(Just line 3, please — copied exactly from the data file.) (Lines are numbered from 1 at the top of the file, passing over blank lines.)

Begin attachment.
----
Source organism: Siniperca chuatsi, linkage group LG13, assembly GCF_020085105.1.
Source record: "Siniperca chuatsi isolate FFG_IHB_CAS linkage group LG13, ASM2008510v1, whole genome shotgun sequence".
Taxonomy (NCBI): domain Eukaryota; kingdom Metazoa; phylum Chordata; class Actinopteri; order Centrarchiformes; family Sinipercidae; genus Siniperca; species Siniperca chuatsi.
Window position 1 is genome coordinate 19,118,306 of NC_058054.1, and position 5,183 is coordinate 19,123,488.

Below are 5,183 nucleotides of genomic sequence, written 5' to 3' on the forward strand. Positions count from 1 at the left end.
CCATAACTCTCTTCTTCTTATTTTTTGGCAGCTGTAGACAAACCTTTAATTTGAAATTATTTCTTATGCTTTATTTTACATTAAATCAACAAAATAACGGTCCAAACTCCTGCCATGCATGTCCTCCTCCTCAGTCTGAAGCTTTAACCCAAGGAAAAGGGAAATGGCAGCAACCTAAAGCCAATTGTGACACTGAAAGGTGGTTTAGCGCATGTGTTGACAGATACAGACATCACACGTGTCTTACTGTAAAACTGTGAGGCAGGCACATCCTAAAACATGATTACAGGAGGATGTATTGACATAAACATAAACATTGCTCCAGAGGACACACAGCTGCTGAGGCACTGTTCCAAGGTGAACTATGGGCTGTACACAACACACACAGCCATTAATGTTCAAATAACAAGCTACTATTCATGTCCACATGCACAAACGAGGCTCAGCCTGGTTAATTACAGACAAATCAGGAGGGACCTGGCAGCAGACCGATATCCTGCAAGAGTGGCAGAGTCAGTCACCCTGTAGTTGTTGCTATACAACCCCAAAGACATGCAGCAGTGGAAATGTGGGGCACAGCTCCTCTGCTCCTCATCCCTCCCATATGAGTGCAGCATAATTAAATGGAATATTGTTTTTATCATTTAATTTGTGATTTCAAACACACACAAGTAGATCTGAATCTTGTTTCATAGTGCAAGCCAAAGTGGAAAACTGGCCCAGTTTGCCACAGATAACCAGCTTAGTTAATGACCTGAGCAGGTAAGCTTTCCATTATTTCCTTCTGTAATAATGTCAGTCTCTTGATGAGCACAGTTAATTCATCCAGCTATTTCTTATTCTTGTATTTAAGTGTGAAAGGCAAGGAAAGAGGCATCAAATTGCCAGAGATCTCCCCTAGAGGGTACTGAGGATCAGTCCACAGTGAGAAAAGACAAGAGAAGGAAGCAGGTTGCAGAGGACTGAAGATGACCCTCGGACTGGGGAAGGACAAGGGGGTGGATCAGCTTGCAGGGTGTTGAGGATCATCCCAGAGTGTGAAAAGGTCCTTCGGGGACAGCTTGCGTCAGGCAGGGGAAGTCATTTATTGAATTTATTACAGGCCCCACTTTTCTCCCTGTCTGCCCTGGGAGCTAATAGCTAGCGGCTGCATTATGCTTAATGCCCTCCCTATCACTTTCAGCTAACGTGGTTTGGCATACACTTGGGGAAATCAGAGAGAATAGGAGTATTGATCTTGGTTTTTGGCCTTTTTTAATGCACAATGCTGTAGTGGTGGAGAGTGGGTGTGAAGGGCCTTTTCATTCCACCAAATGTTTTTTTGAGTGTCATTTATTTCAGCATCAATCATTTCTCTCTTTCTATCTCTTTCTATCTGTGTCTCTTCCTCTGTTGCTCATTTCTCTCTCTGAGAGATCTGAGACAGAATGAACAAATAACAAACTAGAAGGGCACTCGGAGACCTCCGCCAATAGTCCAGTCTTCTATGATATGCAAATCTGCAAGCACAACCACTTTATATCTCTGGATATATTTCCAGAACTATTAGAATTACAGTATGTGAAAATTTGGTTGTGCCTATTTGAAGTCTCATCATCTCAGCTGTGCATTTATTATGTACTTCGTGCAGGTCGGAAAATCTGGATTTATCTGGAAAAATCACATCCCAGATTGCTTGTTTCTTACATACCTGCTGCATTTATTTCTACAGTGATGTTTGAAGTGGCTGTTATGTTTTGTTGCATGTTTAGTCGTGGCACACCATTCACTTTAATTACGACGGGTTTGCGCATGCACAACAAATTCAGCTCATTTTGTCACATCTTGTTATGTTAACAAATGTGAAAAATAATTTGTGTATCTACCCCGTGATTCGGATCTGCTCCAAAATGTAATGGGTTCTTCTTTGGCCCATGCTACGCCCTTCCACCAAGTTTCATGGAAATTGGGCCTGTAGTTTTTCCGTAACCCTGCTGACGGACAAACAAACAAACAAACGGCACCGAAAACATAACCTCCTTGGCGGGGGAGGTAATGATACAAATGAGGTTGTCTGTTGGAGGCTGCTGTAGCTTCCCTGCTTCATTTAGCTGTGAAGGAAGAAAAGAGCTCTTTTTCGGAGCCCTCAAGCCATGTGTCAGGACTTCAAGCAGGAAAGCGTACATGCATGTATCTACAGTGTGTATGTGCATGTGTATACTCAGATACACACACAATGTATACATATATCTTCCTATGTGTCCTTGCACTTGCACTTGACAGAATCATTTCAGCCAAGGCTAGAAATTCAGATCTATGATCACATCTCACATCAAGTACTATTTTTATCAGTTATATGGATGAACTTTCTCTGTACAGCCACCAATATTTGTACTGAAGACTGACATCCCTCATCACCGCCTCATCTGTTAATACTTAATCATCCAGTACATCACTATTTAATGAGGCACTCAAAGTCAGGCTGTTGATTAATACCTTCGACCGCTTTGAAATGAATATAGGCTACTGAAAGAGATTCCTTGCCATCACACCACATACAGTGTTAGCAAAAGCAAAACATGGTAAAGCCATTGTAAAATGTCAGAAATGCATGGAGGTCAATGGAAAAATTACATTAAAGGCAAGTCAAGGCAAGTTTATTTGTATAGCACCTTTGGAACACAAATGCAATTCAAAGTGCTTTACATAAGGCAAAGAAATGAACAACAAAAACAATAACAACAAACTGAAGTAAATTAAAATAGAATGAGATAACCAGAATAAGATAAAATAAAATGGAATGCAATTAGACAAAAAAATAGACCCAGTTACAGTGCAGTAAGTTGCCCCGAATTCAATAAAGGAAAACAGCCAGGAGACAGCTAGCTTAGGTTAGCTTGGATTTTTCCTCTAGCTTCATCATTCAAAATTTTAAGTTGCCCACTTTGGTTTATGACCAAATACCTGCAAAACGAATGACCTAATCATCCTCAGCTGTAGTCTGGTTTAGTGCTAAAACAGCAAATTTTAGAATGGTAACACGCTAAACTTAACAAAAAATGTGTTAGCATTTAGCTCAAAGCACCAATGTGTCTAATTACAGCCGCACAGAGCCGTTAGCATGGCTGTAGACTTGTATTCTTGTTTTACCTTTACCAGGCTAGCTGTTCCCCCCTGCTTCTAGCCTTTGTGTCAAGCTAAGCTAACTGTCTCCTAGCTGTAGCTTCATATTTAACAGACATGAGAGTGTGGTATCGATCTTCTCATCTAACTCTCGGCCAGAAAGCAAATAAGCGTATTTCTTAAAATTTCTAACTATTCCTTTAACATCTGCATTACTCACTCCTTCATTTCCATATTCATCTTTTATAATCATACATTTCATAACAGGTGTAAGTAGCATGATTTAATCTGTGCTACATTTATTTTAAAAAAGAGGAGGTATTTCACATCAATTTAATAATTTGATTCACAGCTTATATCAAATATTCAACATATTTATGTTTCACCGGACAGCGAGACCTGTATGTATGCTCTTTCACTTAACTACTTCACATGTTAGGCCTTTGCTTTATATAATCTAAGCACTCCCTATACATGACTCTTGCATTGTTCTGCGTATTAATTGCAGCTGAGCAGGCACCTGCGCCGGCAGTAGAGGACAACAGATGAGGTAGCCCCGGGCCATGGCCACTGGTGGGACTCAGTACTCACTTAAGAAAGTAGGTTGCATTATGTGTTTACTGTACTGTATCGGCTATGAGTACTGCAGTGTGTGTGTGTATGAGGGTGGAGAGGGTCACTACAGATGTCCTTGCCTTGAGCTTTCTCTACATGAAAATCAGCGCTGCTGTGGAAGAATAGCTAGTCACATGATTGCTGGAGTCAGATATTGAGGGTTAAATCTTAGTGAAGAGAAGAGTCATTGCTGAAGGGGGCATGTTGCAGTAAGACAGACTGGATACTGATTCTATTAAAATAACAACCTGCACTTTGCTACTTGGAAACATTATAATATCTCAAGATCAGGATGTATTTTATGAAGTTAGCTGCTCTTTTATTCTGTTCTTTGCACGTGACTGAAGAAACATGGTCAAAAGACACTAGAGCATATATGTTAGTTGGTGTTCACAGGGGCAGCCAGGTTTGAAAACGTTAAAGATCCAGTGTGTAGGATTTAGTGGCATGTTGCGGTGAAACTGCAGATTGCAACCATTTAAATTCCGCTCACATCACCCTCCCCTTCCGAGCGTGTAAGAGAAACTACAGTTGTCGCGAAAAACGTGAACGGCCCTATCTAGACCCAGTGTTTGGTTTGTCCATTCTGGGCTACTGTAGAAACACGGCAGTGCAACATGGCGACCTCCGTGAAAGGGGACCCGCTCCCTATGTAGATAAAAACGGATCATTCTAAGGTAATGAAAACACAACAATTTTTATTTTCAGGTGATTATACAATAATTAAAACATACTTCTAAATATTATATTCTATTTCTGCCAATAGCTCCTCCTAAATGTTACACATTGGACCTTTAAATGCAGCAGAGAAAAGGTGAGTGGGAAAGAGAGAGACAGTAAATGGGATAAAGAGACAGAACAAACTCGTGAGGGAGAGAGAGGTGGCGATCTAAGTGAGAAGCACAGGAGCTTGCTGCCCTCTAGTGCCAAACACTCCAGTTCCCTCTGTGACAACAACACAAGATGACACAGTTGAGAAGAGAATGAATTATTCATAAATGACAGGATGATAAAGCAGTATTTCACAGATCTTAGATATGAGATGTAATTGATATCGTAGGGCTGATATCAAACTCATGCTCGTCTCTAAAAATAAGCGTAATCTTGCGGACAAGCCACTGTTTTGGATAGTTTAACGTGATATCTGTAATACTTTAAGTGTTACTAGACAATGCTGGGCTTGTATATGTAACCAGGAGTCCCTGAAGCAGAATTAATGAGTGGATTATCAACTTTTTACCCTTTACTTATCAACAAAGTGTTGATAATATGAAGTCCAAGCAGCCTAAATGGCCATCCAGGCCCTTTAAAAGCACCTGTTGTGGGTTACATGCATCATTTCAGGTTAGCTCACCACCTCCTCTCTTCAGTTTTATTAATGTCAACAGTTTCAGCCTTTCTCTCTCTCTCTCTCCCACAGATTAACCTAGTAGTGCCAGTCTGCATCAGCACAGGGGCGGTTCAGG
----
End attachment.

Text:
Taxonomy (NCBI): domain Eukaryota; kingdom Metazoa; phylum Chordata; class Actinopteri; order Centrarchiformes; family Sinipercidae; genus Siniperca; species Siniperca chuatsi.